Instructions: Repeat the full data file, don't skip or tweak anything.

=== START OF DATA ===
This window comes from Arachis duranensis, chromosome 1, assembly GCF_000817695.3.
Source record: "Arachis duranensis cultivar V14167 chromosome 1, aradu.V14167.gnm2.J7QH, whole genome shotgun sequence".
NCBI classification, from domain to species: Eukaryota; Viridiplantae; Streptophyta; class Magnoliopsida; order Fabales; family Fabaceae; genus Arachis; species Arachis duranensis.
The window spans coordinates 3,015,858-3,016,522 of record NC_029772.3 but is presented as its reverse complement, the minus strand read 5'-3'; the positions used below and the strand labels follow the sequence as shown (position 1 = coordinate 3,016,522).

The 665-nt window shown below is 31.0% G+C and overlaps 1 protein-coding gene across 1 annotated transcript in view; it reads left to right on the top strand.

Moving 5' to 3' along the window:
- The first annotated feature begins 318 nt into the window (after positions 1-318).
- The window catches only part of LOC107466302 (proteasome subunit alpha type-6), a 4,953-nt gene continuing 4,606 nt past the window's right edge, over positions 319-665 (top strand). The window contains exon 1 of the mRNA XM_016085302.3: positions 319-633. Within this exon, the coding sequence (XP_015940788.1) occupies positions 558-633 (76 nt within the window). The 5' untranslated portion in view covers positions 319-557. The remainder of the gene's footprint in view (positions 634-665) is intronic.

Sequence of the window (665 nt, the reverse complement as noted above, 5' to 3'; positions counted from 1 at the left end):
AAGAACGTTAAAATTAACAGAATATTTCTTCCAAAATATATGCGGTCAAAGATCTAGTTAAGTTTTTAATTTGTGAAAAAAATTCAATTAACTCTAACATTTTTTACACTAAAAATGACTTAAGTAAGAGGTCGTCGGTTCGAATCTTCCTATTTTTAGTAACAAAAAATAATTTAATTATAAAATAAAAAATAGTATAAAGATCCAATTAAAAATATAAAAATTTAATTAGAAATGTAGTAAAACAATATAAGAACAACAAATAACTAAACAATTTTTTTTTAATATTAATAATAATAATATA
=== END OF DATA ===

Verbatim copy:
This window comes from Arachis duranensis, chromosome 1, assembly GCF_000817695.3.
Source record: "Arachis duranensis cultivar V14167 chromosome 1, aradu.V14167.gnm2.J7QH, whole genome shotgun sequence".
NCBI classification, from domain to species: Eukaryota; Viridiplantae; Streptophyta; class Magnoliopsida; order Fabales; family Fabaceae; genus Arachis; species Arachis duranensis.
The window spans coordinates 3,015,858-3,016,522 of record NC_029772.3 but is presented as its reverse complement, the minus strand read 5'-3'; the positions used below and the strand labels follow the sequence as shown (position 1 = coordinate 3,016,522).

The 665-nt window shown below is 31.0% G+C and overlaps 1 protein-coding gene across 1 annotated transcript in view; it reads left to right on the top strand.

Moving 5' to 3' along the window:
- The first annotated feature begins 318 nt into the window (after positions 1-318).
- The window catches only part of LOC107466302 (proteasome subunit alpha type-6), a 4,953-nt gene continuing 4,606 nt past the window's right edge, over positions 319-665 (top strand). The window contains exon 1 of the mRNA XM_016085302.3: positions 319-633. Within this exon, the coding sequence (XP_015940788.1) occupies positions 558-633 (76 nt within the window). The 5' untranslated portion in view covers positions 319-557. The remainder of the gene's footprint in view (positions 634-665) is intronic.

Sequence of the window (665 nt, the reverse complement as noted above, 5' to 3'; positions counted from 1 at the left end):
AAGAACGTTAAAATTAACAGAATATTTCTTCCAAAATATATGCGGTCAAAGATCTAGTTAAGTTTTTAATTTGTGAAAAAAATTCAATTAACTCTAACATTTTTTACACTAAAAATGACTTAAGTAAGAGGTCGTCGGTTCGAATCTTCCTATTTTTAGTAACAAAAAATAATTTAATTATAAAATAAAAAATAGTATAAAGATCCAATTAAAAATATAAAAATTTAATTAGAAATGTAGTAAAACAATATAAGAACAACAAATAACTAAACAATTTTTTTTTAATATTAATAATAATAATATA